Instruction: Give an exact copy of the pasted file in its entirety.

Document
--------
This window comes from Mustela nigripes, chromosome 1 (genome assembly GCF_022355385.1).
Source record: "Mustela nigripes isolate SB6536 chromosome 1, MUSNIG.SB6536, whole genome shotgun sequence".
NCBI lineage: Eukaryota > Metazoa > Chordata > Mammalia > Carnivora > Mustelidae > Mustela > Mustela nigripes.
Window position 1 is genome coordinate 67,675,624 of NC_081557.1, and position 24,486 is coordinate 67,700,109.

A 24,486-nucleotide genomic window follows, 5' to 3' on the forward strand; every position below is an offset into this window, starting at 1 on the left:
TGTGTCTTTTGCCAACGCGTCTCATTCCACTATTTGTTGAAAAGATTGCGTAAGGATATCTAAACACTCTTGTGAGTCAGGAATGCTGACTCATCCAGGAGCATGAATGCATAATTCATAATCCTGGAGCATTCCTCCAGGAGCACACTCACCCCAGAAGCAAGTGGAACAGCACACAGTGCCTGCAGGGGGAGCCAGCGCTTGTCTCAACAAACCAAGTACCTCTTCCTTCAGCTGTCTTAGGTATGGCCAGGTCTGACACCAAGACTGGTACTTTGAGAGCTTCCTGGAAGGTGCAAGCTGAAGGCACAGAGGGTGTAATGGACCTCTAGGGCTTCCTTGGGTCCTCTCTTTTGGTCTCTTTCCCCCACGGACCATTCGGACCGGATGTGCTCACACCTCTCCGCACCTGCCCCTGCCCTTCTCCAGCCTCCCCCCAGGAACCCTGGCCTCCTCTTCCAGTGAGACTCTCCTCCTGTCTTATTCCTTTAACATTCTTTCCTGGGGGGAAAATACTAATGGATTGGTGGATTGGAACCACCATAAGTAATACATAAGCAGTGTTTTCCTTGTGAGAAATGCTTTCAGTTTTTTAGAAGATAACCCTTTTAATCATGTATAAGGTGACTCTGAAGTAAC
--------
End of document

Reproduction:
This window comes from Mustela nigripes, chromosome 1 (genome assembly GCF_022355385.1).
Source record: "Mustela nigripes isolate SB6536 chromosome 1, MUSNIG.SB6536, whole genome shotgun sequence".
NCBI lineage: Eukaryota > Metazoa > Chordata > Mammalia > Carnivora > Mustelidae > Mustela > Mustela nigripes.
Window position 1 is genome coordinate 67,675,624 of NC_081557.1, and position 24,486 is coordinate 67,700,109.

A 24,486-nucleotide genomic window follows, 5' to 3' on the forward strand; every position below is an offset into this window, starting at 1 on the left:
TGTGTCTTTTGCCAACGCGTCTCATTCCACTATTTGTTGAAAAGATTGCGTAAGGATATCTAAACACTCTTGTGAGTCAGGAATGCTGACTCATCCAGGAGCATGAATGCATAATTCATAATCCTGGAGCATTCCTCCAGGAGCACACTCACCCCAGAAGCAAGTGGAACAGCACACAGTGCCTGCAGGGGGAGCCAGCGCTTGTCTCAACAAACCAAGTACCTCTTCCTTCAGCTGTCTTAGGTATGGCCAGGTCTGACACCAAGACTGGTACTTTGAGAGCTTCCTGGAAGGTGCAAGCTGAAGGCACAGAGGGTGTAATGGACCTCTAGGGCTTCCTTGGGTCCTCTCTTTTGGTCTCTTTCCCCCACGGACCATTCGGACCGGATGTGCTCACACCTCTCCGCACCTGCCCCTGCCCTTCTCCAGCCTCCCCCCAGGAACCCTGGCCTCCTCTTCCAGTGAGACTCTCCTCCTGTCTTATTCCTTTAACATTCTTTCCTGGGGGGAAAATACTAATGGATTGGTGGATTGGAACCACCATAAGTAATACATAAGCAGTGTTTTCCTTGTGAGAAATGCTTTCAGTTTTTTAGAAGATAACCCTTTTAATCATGTATAAGGTGACTCTGAAGTAAC